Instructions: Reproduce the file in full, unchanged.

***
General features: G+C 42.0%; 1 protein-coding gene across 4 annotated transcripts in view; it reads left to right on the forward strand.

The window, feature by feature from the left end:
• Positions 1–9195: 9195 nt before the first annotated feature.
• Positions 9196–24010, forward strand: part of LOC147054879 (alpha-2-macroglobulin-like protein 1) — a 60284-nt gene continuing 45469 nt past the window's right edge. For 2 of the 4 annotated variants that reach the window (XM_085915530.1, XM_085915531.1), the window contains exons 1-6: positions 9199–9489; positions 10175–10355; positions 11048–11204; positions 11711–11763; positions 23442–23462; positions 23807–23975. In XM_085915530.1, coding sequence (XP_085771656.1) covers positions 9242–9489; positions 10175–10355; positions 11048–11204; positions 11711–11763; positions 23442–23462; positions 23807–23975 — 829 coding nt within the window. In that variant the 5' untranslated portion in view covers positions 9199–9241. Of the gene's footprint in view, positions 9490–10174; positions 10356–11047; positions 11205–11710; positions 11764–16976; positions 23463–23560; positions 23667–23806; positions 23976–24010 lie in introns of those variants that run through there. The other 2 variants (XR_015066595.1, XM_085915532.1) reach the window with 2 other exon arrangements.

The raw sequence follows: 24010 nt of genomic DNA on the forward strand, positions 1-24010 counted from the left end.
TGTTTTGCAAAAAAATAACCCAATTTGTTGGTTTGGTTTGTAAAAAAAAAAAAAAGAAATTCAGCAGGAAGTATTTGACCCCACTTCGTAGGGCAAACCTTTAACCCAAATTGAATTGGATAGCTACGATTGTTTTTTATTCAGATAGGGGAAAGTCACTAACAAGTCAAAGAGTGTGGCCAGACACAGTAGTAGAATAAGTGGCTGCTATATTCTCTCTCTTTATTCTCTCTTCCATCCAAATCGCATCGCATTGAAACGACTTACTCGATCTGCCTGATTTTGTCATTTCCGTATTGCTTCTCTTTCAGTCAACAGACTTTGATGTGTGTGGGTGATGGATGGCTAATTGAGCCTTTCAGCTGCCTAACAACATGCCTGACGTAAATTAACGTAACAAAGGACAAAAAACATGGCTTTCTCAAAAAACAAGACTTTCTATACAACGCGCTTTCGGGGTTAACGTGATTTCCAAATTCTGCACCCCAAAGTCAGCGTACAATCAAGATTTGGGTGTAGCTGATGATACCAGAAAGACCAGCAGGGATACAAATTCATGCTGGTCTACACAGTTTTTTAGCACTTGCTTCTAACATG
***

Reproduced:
General features: G+C 42.0%; 1 protein-coding gene across 4 annotated transcripts in view; it reads left to right on the forward strand.

The window, feature by feature from the left end:
• Positions 1–9195: 9195 nt before the first annotated feature.
• Positions 9196–24010, forward strand: part of LOC147054879 (alpha-2-macroglobulin-like protein 1) — a 60284-nt gene continuing 45469 nt past the window's right edge. For 2 of the 4 annotated variants that reach the window (XM_085915530.1, XM_085915531.1), the window contains exons 1-6: positions 9199–9489; positions 10175–10355; positions 11048–11204; positions 11711–11763; positions 23442–23462; positions 23807–23975. In XM_085915530.1, coding sequence (XP_085771656.1) covers positions 9242–9489; positions 10175–10355; positions 11048–11204; positions 11711–11763; positions 23442–23462; positions 23807–23975 — 829 coding nt within the window. In that variant the 5' untranslated portion in view covers positions 9199–9241. Of the gene's footprint in view, positions 9490–10174; positions 10356–11047; positions 11205–11710; positions 11764–16976; positions 23463–23560; positions 23667–23806; positions 23976–24010 lie in introns of those variants that run through there. The other 2 variants (XR_015066595.1, XM_085915532.1) reach the window with 2 other exon arrangements.

The raw sequence follows: 24010 nt of genomic DNA on the forward strand, positions 1-24010 counted from the left end.
TGTTTTGCAAAAAAATAACCCAATTTGTTGGTTTGGTTTGTAAAAAAAAAAAAAAGAAATTCAGCAGGAAGTATTTGACCCCACTTCGTAGGGCAAACCTTTAACCCAAATTGAATTGGATAGCTACGATTGTTTTTTATTCAGATAGGGGAAAGTCACTAACAAGTCAAAGAGTGTGGCCAGACACAGTAGTAGAATAAGTGGCTGCTATATTCTCTCTCTTTATTCTCTCTTCCATCCAAATCGCATCGCATTGAAACGACTTACTCGATCTGCCTGATTTTGTCATTTCCGTATTGCTTCTCTTTCAGTCAACAGACTTTGATGTGTGTGGGTGATGGATGGCTAATTGAGCCTTTCAGCTGCCTAACAACATGCCTGACGTAAATTAACGTAACAAAGGACAAAAAACATGGCTTTCTCAAAAAACAAGACTTTCTATACAACGCGCTTTCGGGGTTAACGTGATTTCCAAATTCTGCACCCCAAAGTCAGCGTACAATCAAGATTTGGGTGTAGCTGATGATACCAGAAAGACCAGCAGGGATACAAATTCATGCTGGTCTACACAGTTTTTTAGCACTTGCTTCTAACATG